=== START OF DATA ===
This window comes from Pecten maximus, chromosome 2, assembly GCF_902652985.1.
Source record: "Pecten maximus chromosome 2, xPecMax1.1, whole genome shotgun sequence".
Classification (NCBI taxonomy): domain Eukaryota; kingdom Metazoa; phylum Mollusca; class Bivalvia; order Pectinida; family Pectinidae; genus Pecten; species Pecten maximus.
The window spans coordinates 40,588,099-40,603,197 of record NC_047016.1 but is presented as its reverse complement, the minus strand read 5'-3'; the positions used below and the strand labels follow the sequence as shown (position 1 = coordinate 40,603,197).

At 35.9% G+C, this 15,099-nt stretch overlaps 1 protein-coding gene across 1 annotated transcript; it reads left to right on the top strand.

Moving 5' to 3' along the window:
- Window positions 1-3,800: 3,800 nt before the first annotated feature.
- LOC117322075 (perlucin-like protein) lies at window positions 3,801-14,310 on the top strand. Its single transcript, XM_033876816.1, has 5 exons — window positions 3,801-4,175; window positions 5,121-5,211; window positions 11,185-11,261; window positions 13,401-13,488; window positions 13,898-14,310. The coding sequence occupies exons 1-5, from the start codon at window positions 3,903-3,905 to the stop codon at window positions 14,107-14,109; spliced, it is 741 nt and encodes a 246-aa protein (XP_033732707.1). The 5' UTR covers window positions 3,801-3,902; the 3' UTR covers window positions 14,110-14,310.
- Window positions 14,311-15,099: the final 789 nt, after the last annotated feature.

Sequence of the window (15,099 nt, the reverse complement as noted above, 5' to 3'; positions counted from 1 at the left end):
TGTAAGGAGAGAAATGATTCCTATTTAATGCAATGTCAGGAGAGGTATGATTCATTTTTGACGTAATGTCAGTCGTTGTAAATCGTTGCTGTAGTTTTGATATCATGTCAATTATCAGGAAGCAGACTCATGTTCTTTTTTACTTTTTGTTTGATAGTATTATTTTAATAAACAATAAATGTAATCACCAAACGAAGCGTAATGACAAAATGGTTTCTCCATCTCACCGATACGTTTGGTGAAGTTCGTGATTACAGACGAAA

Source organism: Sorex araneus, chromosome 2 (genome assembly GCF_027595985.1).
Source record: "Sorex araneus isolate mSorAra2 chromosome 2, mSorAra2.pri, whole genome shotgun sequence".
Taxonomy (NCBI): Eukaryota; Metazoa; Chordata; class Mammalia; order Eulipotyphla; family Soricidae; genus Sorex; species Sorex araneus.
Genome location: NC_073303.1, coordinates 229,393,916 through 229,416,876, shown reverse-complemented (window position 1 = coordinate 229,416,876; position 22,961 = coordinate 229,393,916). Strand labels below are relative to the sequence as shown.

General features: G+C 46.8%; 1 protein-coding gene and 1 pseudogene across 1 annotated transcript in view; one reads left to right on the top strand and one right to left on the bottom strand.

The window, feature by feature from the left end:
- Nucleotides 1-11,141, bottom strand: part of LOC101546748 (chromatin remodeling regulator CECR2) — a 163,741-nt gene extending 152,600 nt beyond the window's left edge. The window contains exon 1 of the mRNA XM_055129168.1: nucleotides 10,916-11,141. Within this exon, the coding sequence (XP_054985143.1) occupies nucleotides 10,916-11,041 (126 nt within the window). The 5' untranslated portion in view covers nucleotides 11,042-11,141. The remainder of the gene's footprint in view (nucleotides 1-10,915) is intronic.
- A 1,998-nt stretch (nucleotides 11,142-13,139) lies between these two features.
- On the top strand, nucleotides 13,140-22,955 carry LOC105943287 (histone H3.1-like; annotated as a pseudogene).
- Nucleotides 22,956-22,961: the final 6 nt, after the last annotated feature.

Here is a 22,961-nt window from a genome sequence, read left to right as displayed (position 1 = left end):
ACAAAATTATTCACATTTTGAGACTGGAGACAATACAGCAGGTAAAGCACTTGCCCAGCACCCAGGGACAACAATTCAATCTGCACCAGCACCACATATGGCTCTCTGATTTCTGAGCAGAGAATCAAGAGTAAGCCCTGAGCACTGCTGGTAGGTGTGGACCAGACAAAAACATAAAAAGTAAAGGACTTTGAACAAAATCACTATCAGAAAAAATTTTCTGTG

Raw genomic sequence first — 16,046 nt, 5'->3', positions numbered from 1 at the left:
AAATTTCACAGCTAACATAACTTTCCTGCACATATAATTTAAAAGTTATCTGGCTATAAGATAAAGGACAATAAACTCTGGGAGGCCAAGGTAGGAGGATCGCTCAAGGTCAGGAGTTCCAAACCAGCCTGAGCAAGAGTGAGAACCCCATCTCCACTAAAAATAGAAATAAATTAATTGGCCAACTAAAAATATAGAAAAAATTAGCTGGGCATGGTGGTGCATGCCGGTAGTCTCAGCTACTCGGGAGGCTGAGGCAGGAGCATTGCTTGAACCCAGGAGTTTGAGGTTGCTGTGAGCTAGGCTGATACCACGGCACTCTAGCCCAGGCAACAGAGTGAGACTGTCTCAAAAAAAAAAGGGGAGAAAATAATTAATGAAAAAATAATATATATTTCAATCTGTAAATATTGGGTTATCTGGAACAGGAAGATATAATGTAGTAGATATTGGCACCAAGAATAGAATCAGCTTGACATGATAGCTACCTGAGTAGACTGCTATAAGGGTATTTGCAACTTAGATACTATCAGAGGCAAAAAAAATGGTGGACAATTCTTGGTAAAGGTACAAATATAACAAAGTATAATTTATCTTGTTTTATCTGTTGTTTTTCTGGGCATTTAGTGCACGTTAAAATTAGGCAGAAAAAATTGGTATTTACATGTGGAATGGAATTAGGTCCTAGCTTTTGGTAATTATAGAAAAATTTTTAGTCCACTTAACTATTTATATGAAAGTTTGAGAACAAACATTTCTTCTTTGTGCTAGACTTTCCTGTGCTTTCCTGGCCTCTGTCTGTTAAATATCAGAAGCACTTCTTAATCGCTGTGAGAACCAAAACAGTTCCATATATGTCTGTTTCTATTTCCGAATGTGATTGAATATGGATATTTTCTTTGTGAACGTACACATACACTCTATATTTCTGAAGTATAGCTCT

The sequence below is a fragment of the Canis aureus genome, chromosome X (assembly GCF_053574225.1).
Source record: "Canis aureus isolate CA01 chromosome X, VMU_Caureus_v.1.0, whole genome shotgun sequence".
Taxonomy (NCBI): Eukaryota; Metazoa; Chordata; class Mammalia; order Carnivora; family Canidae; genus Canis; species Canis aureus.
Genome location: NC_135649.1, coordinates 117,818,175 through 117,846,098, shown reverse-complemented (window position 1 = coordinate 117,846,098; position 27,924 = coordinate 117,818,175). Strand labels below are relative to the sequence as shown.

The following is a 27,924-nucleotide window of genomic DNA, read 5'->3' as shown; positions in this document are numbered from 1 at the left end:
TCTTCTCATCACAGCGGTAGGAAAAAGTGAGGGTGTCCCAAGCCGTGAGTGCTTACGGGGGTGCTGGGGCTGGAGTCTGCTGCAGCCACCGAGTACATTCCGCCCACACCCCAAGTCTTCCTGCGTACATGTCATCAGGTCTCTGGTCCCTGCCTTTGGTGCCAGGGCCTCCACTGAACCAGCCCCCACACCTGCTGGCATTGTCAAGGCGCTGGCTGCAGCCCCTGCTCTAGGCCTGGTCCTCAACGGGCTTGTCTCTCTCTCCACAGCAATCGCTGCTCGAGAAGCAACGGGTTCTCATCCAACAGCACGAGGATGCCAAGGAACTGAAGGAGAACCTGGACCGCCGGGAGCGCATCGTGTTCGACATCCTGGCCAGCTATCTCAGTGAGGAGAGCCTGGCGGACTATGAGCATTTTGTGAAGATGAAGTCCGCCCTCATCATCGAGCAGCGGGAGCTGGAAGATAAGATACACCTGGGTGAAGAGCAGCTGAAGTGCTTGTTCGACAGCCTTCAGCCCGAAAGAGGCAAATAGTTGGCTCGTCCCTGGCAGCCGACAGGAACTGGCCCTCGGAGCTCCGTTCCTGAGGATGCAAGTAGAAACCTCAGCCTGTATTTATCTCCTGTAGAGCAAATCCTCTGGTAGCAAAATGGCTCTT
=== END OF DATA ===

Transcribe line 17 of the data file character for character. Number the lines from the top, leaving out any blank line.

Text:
The window, feature by feature from the left end: